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Police Spent $11 Million in Hunt for Trooper-Slay Suspect Eric Frein

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Pennsylvania authorities spent more than $11 million during the 48-day manhunt for alleged ambush killer Eric Frien, who is accused of gunning down a state trooper in September and then eluding police for weeks in a heavily-wooded part the state.

Pennsylvania state police said the majority of those costs, $10.4 million, were spent on personnel services, including $6.8 million in overtime. Frein, 31, was captured outside an abandoned airport hanger in Tannersville, about 90 miles north of Philadelphia, on Oct. 30. Nearly 1,000 law enforcement officers searched for Frein before his capture.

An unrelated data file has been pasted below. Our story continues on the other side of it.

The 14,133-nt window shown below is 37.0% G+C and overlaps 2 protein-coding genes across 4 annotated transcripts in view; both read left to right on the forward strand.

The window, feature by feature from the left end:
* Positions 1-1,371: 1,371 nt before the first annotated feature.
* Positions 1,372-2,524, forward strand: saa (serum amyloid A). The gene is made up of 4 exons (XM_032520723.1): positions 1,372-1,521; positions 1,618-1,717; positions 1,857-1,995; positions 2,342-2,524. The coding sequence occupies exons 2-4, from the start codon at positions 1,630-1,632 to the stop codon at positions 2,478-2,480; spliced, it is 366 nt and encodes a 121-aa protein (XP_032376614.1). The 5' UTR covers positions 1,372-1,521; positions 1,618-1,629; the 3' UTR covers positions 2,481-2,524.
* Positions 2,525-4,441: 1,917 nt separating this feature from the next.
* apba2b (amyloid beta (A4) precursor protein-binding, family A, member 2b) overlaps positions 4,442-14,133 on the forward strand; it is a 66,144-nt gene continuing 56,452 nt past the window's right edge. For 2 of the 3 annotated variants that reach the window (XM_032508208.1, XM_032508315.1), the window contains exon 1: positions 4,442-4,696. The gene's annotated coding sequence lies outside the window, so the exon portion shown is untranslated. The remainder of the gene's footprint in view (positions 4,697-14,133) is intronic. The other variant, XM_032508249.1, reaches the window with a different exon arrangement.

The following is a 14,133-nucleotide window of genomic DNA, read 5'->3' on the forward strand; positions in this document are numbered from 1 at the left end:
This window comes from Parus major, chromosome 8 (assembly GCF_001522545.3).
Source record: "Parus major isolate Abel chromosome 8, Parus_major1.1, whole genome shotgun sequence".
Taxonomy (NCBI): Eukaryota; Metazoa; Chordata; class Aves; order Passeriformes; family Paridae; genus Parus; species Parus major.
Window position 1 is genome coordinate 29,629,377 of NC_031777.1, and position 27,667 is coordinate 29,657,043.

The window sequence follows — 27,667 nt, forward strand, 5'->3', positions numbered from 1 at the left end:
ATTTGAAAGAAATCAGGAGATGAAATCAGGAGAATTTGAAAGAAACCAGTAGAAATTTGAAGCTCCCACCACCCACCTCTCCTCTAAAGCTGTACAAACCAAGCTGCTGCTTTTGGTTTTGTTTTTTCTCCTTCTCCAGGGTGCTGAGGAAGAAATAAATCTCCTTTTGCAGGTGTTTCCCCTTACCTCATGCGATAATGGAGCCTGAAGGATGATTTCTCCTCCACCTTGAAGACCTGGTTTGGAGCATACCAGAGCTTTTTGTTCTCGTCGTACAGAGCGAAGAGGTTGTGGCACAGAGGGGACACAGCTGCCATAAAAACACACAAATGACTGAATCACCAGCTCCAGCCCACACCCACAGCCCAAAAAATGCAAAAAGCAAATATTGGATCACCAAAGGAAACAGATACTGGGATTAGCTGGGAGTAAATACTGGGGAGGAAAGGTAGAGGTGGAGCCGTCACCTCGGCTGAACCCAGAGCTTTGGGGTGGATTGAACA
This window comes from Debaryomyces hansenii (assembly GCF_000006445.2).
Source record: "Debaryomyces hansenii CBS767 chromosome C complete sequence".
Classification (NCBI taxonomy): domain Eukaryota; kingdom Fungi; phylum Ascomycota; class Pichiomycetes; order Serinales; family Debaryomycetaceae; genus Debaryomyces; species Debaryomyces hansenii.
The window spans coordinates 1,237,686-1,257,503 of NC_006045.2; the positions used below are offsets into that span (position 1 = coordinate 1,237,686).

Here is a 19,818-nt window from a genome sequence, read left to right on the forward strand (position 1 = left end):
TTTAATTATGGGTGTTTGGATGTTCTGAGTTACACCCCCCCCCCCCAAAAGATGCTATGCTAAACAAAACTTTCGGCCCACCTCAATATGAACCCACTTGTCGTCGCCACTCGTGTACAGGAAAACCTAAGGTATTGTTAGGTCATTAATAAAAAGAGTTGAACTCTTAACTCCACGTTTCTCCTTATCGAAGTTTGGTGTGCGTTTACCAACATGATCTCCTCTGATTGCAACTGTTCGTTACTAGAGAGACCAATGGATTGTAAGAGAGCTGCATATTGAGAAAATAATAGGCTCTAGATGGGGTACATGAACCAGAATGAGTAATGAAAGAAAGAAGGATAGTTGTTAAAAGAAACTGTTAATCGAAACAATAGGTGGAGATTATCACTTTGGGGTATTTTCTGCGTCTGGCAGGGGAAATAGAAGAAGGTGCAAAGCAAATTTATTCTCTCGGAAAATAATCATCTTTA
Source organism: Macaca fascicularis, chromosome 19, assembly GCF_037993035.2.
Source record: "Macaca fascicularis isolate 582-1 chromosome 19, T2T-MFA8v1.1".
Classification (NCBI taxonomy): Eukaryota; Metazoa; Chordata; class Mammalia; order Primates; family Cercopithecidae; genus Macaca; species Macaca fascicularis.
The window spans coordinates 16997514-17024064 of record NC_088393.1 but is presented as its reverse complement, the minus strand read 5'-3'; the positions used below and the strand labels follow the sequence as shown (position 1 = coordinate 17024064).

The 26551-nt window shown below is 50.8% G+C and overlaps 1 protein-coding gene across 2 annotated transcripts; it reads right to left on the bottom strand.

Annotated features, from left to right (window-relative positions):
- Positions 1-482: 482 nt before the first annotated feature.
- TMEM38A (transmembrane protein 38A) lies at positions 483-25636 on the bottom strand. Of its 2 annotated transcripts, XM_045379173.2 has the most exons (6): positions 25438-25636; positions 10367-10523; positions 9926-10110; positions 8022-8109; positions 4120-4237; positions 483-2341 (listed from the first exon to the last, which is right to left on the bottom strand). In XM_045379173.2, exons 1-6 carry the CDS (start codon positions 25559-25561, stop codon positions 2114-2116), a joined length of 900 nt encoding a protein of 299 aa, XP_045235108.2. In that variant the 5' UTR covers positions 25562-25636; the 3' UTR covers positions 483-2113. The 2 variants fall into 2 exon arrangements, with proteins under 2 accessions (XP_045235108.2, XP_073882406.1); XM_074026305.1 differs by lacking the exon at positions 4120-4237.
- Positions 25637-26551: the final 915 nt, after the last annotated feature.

Read more at NBC Philadelphia

Authorities say Frein, described as a survivalist with anti-government views who’d hoped to spark a "revolution," lay in wait for troopers outside of the Blooming Grove Barracks on Sept. 12 and fatally shot Cpl. Bryon Dickson with a high-powered rifle when he emerged into a parking lot. Frein then allegedly shot and wounded Trooper Alex Douglass when the officer went to Dickson’s aid.

Frein is charged with murder, attempted murder of a law enforcement officer and having a weapon of mass destruction, and prosecutors will seek the death penalty.

On Thursday Frein was also charged with two counts of terrorism after authorities found a letter to his parents in which he called for a revolution. "There is so much wrong and on so many levels [that] only passing through the crucible for another revolution can get us back to the liberties we once had,” Frein allegedly wrote in the letter, according to court documents. "I do not pretend to know what the revolution will look like or even if it would be successful."

IN-DEPTH

— Phil Helsel

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